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Bloggers on the beat

August 22, 2007

Re "Blogs: All the noise that fits," Opinion, Aug. 19

Michael Skube writes that "some [bloggers] reject the label 'journalist,' " going on to name a number of well-known liberal bloggers. He maintains that the blogs disdain reporting, preferring "a potpourri of opinion and little more." Among the bloggers Skube names is Joshua Micah Marshall, the proprietor of three websites under the umbrella of Talking Points Memo, which employs reporters who do original, signed reporting. Marshall does some original reporting himself, but his main position is the editor and publisher of a small independent magazine. The major difference is that Marshall publishes electronically and continuously. Apparently, he is writing for money, as evidenced by the advertising on his site.

From Skube's writing, it is obvious that he hadn't bothered to even look at Marshall's blogs. Had Skube bothered to do a little "old-fashioned gumshoe reporting," he might not have embarrassed himself so publicly.

Peter Van Erp

Providence, R.I.


I keep a "diary" at the Daily Kos blog and, contrary to Skube's Op-Ed article, the main priority of many political bloggers is not simply affecting the political process in the sense of anointing this candidate or that one, or hungering for readers. No, for me, the main priority is "the struggle of memory against forgetting" -- the struggle of man against power, as Czech author Milan Kundera put it. Blogs give us the power to contextualize a set of facts against other facts, which the mainstream media simply do not do.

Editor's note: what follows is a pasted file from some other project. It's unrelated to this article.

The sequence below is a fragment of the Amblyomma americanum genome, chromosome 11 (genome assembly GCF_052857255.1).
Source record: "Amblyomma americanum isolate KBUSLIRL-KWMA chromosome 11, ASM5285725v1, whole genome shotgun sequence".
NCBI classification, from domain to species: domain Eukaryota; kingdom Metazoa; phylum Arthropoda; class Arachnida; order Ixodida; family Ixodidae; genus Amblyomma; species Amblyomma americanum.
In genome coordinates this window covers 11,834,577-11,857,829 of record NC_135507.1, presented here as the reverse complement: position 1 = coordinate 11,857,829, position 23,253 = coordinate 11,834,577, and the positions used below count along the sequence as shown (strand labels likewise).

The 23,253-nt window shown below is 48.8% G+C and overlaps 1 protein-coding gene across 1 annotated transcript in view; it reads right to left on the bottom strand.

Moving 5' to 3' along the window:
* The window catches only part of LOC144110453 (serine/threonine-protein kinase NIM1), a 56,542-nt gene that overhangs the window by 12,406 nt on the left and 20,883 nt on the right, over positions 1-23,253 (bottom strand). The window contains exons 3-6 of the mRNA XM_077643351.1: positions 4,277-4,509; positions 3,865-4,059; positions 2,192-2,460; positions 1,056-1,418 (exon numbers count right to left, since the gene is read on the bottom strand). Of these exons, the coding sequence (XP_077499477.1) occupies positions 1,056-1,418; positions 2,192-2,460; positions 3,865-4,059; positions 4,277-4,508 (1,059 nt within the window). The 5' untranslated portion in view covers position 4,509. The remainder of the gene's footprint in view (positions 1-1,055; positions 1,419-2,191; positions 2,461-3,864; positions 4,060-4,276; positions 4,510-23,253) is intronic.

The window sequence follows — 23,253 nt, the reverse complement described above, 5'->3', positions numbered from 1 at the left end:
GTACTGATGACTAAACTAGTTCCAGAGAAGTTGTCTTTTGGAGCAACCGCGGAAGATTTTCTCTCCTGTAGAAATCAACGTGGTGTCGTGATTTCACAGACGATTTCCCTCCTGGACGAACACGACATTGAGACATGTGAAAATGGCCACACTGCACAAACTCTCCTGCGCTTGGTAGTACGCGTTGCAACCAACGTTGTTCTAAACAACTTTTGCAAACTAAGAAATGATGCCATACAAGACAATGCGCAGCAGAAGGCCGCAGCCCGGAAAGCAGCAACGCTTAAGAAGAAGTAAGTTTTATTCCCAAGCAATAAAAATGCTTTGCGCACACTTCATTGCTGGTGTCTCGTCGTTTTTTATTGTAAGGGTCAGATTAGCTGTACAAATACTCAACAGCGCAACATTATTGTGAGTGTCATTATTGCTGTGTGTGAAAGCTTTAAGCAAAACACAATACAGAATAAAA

And it's not just on the political scene that this is important; for example, many in the blogosphere saw the recent sub-prime credit meltdown many months ago, while CNN spent most of its energy bashing illegal immigrants.

John M. Kowalski

Camas, Wash.

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